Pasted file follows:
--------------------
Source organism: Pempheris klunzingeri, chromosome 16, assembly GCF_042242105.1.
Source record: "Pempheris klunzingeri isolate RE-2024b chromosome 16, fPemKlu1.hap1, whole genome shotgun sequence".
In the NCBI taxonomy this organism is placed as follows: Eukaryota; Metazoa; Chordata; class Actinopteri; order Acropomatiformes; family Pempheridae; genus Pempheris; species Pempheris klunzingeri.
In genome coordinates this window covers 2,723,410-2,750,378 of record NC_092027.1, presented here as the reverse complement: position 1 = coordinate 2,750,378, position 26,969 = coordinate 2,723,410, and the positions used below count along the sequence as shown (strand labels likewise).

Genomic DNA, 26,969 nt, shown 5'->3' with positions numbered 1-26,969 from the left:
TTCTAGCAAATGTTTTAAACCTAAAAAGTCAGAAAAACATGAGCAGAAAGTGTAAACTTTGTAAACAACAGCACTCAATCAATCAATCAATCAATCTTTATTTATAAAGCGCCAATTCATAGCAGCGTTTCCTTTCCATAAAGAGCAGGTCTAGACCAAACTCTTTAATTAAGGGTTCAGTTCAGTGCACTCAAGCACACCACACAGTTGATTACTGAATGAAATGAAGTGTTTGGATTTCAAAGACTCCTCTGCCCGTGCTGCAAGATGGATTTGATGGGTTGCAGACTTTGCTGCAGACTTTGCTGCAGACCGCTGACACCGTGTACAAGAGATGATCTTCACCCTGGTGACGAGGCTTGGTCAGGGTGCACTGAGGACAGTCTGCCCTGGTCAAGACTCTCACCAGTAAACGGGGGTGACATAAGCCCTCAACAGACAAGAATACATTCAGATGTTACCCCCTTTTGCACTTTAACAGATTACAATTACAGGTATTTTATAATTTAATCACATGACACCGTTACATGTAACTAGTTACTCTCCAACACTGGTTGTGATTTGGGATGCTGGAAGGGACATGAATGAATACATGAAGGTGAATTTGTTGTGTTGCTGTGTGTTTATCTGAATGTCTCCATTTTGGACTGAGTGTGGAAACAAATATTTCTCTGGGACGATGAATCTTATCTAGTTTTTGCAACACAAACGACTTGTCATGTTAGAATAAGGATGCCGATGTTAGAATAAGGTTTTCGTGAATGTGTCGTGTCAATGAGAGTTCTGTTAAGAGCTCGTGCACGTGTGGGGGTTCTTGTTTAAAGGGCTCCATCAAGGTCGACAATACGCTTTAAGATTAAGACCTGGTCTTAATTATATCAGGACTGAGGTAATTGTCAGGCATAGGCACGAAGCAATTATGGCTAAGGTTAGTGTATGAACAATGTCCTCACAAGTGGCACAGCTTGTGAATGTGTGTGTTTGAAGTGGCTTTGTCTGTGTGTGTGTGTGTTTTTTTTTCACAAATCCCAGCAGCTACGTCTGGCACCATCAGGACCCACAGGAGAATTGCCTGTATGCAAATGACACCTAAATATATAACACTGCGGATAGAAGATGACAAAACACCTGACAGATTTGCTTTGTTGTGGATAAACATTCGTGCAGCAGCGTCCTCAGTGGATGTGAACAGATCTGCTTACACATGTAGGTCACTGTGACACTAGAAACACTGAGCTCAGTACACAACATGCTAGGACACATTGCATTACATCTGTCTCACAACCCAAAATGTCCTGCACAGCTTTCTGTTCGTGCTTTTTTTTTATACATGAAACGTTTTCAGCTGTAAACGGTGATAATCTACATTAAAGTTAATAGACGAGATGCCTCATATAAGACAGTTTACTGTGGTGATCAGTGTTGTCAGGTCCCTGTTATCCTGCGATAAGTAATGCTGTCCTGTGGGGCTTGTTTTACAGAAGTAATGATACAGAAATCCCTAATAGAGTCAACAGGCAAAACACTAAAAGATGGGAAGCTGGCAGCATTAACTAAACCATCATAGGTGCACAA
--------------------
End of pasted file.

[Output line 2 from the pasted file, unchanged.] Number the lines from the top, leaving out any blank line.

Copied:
Source record: "Pempheris klunzingeri isolate RE-2024b chromosome 16, fPemKlu1.hap1, whole genome shotgun sequence".